Chianti, Italy, is a region of Tuscany famous for its namesake red wine. Also referred to as the Chianti Classico region or the Chianti Hills, Chianti lies in the very center of Tuscany, between the larger cities of Florence and Siena. To the east lies the Chianti Mountains, and the area is bounded on the west by the Val di Pesa (Pesa Valley) and Elsa River. Due to its proximity to Florence and the A1 Autostrada, Chianti is an easily accessible region of Tuscany—perfect for a detour of a day or more for taking in the scenery, visiting medieval hilltowns, and touring local wineries.
While grapes for wine are grown in every region of Tuscany, Chianti, or Chianti Classico, may be the most familiar to people in the U.S. If you've ever been in a traditional Italian restaurant and see those wicker-covered wine bottles—often with a candle stuck in them—you've seen a Chianti bottle. Made mostly from Sangiovese grapes, Chianti was once thought of as a cheap table wine—and there's still plenty of good, inexpensive Chianti out there. But beginning in the late 20th century, some winemakers sought to elevate Chianti to a higher level of quality. Today, Chianti wine is sometimes referred to as the "Bordeaux of Italy," due to its flexibility in blending and variability in style. Chianti is available at all price points, ranging from a few euros a bottle up to hundreds of euros for a single bottle. You may still find it bottled in a fiasco — that ubiquitous straw-covered bottle, but probably only in souvenir shops and the duty-free store at the airport. For more information on visiting wineries, read our guide to going wine-tasting in Chianti.
Getting Around Chianti
The main north-south road through Chianti Classico is the state road number 222 (SR222), shown on the map and known as la Chiantigiana. The Chianti area was delimited in 1932, and the boundaries have stayed the same since. Chianti Classico is "the oldest zone of origin" of Chianti. Travelers can stay at various lodging options, ranging from small hotels in towns to agriturismo accommodations, often set amid beautiful vineyards or olive groves.
Most visitors to Chianti arrive by car. The SR 222 can be picked up just southeast of Florence or north of Siena, and it winds through the heart of Chianti. The SR 429 runs east to west and connects Castellina in Chianti with Radda. Both roads are two-lane most of the way, and wind, climb, and curve their way through some of Tuscany's most iconic countryside.
Train lines skirt Chianti, but none pass through the towns of the region. If you're committed to seeing Italy by train, it's best to travel by train to Siena or Florence, then arrange a private or group tour of wineries and smaller towns.
Places to Visit in Chianti
Greve in Chianti: The center of Chianti Classico is the town of Greve in Chianti. It's not the most picturesque town in the region, but it has a pretty town square and several good restaurants and makes a convenient base for exploring the region. The town has a weekly market on Saturday mornings, and there is a wine tasting center on state road 222 where you can taste wine, olive oil, and sweet Vin Santo, a dessert wine. Travelers can gather additional information at the tourist office located at Piazza Giacomo Matteotti 10.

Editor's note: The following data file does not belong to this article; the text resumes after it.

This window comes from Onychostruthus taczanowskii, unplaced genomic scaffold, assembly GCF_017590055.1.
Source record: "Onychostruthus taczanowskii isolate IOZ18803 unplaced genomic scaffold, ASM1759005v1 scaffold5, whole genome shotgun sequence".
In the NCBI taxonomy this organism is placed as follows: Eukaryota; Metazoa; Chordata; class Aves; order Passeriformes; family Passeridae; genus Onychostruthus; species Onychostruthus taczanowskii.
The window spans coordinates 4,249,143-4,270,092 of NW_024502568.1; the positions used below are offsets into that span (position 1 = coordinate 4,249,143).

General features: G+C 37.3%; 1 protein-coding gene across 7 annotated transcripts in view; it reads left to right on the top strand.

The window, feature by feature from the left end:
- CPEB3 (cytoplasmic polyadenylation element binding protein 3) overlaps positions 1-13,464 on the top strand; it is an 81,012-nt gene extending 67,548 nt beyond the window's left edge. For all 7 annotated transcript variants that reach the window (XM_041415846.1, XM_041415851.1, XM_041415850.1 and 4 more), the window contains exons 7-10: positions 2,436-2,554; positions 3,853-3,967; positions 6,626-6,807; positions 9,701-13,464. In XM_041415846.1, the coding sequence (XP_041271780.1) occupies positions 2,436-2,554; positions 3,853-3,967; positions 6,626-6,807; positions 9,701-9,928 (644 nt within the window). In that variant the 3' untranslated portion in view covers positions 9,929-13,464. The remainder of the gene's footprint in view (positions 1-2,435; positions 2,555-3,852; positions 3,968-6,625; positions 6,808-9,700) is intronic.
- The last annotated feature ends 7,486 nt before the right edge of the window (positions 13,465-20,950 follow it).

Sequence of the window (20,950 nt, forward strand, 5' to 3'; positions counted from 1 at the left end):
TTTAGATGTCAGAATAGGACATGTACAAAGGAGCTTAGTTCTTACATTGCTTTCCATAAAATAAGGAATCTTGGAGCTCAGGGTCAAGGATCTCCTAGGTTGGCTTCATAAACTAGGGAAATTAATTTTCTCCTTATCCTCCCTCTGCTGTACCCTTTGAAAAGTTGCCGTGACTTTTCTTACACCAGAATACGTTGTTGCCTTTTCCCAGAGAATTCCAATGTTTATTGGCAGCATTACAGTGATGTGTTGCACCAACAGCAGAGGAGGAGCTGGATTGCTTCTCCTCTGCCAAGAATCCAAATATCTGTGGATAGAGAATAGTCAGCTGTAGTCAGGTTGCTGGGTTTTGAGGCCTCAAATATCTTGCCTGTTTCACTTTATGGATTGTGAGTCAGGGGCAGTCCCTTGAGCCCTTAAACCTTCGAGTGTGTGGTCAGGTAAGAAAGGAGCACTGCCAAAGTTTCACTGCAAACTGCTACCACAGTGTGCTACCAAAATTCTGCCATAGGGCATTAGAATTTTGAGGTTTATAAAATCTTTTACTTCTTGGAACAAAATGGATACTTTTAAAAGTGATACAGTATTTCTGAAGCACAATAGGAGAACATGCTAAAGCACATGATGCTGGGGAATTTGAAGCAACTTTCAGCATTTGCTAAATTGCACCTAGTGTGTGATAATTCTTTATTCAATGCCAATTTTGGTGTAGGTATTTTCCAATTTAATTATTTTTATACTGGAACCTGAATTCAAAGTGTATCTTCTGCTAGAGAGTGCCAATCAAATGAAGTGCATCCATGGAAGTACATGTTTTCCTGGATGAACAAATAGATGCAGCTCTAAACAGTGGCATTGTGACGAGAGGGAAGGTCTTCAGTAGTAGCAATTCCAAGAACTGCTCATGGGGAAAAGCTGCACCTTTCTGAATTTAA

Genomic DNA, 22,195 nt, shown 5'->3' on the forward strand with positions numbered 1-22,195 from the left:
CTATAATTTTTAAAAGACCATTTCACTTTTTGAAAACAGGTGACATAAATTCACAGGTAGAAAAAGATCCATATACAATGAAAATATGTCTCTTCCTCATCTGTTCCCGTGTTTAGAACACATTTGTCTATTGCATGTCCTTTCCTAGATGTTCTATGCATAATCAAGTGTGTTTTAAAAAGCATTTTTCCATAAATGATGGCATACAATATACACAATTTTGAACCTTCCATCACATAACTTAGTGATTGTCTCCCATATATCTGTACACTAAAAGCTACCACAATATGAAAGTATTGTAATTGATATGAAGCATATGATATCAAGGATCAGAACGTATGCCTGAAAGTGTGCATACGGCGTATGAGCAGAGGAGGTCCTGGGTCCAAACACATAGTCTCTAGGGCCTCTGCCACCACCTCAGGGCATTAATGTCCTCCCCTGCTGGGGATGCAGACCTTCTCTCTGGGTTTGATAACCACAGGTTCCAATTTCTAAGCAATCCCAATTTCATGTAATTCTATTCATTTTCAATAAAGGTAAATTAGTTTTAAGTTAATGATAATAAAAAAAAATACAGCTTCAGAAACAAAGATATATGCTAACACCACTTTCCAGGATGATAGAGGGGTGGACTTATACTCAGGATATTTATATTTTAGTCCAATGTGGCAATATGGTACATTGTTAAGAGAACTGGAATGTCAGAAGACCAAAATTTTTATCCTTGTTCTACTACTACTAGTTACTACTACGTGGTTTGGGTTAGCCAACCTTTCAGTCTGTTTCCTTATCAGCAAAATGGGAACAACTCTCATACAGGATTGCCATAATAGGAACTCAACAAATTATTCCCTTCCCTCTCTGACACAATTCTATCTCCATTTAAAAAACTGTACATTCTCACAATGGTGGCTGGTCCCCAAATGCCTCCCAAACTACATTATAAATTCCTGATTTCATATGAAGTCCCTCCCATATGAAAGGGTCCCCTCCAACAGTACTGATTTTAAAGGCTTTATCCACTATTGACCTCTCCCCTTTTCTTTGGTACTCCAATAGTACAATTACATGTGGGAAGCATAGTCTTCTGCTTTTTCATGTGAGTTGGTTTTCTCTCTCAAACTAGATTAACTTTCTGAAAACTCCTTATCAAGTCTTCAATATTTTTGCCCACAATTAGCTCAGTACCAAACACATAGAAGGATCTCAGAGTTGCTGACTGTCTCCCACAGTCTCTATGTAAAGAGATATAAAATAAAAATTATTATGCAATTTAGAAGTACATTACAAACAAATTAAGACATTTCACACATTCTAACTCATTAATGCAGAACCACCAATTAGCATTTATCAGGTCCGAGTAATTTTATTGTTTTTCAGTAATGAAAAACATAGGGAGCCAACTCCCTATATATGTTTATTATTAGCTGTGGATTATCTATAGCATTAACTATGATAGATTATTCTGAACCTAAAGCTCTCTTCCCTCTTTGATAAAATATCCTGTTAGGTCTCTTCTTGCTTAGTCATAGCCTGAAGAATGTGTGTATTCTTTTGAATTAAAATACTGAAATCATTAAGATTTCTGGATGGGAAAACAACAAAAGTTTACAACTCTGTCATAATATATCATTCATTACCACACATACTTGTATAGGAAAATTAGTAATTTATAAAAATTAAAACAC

Radda in Chianti: Set midway between Siena and Florence, hilltop Radda in Chianti has been inhabited since the 9th century. Much of the current town dates to the 14th-16th centuries, so Radda retains its authentic medieval feel. Radda is pretty and well-kept, with the oldest parts of the town contained in the old castle wall and limited mostly to pedestrian traffic. Wine tourism rules here, so there are plenty of wine bars, tasting rooms, gift shops, and restaurants ranging from cozy and casual to high-end. The tourist info office is up in the heart of the medieval town, at Piazza Castello 2.
Castellina in Chianti: This tiny hilltown is one of the most fascinating in Chianti. Castellina in Chianti dates back to the Etruscan era and has a 14th-century rocca, or fortress, that forms the focal point of the old town. Don't miss the Via Della Volte, a wide pedestrian tunnel that encircles the historic center and is lined with gift shops, artisans, and eateries, as well as wine cellars set up for tastings.
More Things to Do in Chianti
A little way outside of San Casciano in Val di Pesa, in a tiny village called S. Andrea in Percussina, lies Villa Machiavelli. This is the tavern where Machiavelli played cards, drank wine, and wrote The Prince. The place is hard to find, but it's worth it for the food, wine, and bucolic surroundings. Visitors are encouraged to watch the signs for when they exit San Casciano, as nearby, Villa Mangicane has been transformed into a nice luxury hotel and makes for a great place to stay.
Panzano is home to one of the world's most famous butchers, Daro Cecchini, who happens to have a restaurant called SoloCiccia, translated as "only meat." For Italian food lovers, Cecchini's shop is not to be missed.
Just south of Panzano is a town called Piazza, which hosts a restaurant called Osteria Alla Piazza. In fact, that's pretty much all there is in tiny Piazza. However, it's worth the drive to simply sit among the vineyards of Chianti and experience delicious food and wine.
Further south is the largest winery in the Chianti area, known as Barone Ricasoli. This is a good place for wine tasting, visiting the castle's gardens and museums, and having a great lunch at Osteria del Castello. It's in Madonna a Brolio, 5 kilometers south of Gaiole in Chianti, and about 25 kilometers northeast of Siena.